Overriding the President’s Veto - Any Palpable Results Expected?

Last week, a Member of Parliament from Georgian Dream (GD), Tamaz Mechiauri, blamed ex-Prime Minister Bidzina Ivanishvili for letting “a member of Soros NGO give up his knitting needles and granting him the right to veto.”

The Chairman of the Parliamentary Finance and Budget Committee pointed the finger at Georgian President Giorgi Margvelashvili at the plenary session to discuss the President’s Veto over the bill on the National Bank. 

For his ‘rude’ wording, Mechiauri received harsh criticism even from the inner circle, the Republicans, who play a major role in the Georgian Dream coalition as a pro-western party. Defense Minister Tina Khidasheli countered Mechiauri’s sarcasm by stating she is proud that she served as a Soros NGO representative for years.

Representatives of the Presidential Administration who attended the session in Kutaisi assessed the statement as unethical and improper. “Observance of ethics and culture in parliamentary life is desirable and even necessary from any person, especially from an MP,” said Giorgi Kverenchkhiladze the President’s Parliamentary Secretary.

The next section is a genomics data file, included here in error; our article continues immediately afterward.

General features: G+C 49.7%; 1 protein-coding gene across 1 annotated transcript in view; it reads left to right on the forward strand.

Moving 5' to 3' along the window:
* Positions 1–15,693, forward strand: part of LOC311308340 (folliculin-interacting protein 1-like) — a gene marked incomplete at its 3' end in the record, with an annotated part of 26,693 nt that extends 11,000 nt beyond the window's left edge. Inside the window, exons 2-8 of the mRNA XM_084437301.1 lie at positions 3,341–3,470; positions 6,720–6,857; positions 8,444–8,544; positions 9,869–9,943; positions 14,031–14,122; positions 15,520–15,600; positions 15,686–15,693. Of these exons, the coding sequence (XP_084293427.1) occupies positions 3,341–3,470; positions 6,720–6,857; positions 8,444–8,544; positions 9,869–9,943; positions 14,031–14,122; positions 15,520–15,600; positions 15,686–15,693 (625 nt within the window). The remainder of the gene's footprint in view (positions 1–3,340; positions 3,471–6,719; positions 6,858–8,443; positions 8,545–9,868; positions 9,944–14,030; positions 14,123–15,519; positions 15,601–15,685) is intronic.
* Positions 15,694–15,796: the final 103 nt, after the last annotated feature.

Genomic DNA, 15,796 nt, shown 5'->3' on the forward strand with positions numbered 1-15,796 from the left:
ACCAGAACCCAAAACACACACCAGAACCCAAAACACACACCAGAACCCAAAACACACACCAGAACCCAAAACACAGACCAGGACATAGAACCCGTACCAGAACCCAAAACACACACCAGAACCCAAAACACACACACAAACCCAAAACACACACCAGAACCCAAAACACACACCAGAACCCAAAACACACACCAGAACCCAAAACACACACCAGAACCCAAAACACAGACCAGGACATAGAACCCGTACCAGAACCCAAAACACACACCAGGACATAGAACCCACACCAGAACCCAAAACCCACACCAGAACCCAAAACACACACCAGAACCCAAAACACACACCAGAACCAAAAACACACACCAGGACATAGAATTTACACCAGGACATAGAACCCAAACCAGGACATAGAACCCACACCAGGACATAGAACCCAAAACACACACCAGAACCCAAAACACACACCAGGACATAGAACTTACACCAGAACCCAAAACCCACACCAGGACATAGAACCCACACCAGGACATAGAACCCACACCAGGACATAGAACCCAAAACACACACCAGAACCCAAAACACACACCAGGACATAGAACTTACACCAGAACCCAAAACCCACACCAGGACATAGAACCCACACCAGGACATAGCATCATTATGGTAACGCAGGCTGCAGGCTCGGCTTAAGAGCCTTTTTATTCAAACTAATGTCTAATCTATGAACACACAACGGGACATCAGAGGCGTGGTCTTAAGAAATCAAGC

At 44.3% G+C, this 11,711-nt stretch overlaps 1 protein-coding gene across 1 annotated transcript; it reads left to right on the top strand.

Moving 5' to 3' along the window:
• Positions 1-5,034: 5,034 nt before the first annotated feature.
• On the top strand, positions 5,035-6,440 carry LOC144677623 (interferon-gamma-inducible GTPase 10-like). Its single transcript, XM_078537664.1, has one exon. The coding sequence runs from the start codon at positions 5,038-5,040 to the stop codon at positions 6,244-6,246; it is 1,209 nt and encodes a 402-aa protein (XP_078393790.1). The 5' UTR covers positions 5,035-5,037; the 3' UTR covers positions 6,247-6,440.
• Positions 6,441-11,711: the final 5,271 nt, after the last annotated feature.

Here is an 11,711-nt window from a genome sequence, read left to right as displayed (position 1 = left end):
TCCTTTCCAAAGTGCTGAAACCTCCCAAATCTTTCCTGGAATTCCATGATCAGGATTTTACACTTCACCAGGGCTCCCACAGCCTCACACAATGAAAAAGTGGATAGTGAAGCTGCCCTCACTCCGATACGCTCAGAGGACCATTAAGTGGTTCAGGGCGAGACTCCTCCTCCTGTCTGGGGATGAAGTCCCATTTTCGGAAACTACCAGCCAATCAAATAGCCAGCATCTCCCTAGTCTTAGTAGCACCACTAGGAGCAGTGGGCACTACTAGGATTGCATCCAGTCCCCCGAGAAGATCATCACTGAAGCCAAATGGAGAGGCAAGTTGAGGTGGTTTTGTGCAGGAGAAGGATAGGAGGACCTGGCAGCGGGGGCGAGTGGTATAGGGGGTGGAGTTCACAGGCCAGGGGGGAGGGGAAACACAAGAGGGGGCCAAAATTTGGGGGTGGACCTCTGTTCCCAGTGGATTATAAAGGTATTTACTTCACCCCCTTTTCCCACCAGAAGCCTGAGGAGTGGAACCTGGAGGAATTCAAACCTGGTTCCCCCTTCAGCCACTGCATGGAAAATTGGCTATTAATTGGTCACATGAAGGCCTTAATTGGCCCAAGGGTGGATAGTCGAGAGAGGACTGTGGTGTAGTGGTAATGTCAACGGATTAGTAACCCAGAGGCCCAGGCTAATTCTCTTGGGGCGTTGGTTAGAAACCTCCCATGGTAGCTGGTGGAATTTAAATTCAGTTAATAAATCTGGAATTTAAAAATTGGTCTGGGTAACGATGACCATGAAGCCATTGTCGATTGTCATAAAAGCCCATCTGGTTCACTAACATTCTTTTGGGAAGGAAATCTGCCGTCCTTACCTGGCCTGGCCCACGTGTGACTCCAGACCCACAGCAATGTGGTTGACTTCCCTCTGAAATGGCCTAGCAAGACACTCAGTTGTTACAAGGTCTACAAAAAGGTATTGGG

According to Mechiauri, the Lari exchange rate is used by the Opposition for fueling protest amongst the population against the government.

During the last few months, the Georgian Lari has depreciated dramatically, leading the government to accuse the National Bank (NB) of inactivity. This was the reason GD tried to pass a bill to take the supervisory function from the NB, a bill which was vetoed by the President. 

Since overriding the veto, President Margvelashvili has stated that he will sign the bill as he respects the decision made by the majority. He cites that responsibility lies with the lawmakers that have sturdily protected their positions.

There were discussions in numerous public circles as to whether the attack on the Georgian President voiced the general view of the GD coalition towards the presidential institution. Further, it was believed that Mechiauri, who seems to have a strong predilection towards the former PM Bidzina Ivanishvili, mirrored the very position of the person considered to be ruling from the backstage.

At the same time, Georgia continues its laborious path towards the Euro-Atlantic space with some lethargy. Russia’s Fifth Column and Soft [but hard] power has been inarguably strong in the country, including its media propaganda. The elections of 2016 are nearing. And, significantly, Georgia still remains in economic shock, which has driven a colossal number of businessmen into a crisis and the majority of citizens into disappointment.

Steven Jones

10 September 2015 21:03